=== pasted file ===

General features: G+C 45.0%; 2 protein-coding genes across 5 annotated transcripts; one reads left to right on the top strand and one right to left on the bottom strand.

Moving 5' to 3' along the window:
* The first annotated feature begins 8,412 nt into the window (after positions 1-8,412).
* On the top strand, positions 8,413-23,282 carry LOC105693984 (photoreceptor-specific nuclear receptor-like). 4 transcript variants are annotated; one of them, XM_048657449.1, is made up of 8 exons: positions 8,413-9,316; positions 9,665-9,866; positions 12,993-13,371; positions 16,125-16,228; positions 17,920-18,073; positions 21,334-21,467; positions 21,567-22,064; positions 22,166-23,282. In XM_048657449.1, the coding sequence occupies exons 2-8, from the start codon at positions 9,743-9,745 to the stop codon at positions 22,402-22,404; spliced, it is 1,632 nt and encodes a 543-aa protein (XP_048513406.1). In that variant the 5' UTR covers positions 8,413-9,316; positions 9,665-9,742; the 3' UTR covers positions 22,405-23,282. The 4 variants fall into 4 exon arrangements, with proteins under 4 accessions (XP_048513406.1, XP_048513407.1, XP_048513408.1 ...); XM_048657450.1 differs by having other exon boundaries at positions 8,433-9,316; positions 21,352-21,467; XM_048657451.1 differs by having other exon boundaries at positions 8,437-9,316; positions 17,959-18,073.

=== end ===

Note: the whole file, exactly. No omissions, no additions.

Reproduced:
General features: G+C 45.0%; 2 protein-coding genes across 5 annotated transcripts; one reads left to right on the top strand and one right to left on the bottom strand.

Moving 5' to 3' along the window:
* The first annotated feature begins 8,412 nt into the window (after positions 1-8,412).
* On the top strand, positions 8,413-23,282 carry LOC105693984 (photoreceptor-specific nuclear receptor-like). 4 transcript variants are annotated; one of them, XM_048657449.1, is made up of 8 exons: positions 8,413-9,316; positions 9,665-9,866; positions 12,993-13,371; positions 16,125-16,228; positions 17,920-18,073; positions 21,334-21,467; positions 21,567-22,064; positions 22,166-23,282. In XM_048657449.1, the coding sequence occupies exons 2-8, from the start codon at positions 9,743-9,745 to the stop codon at positions 22,402-22,404; spliced, it is 1,632 nt and encodes a 543-aa protein (XP_048513406.1). In that variant the 5' UTR covers positions 8,413-9,316; positions 9,665-9,742; the 3' UTR covers positions 22,405-23,282. The 4 variants fall into 4 exon arrangements, with proteins under 4 accessions (XP_048513406.1, XP_048513407.1, XP_048513408.1 ...); XM_048657450.1 differs by having other exon boundaries at positions 8,433-9,316; positions 21,352-21,467; XM_048657451.1 differs by having other exon boundaries at positions 8,437-9,316; positions 17,959-18,073.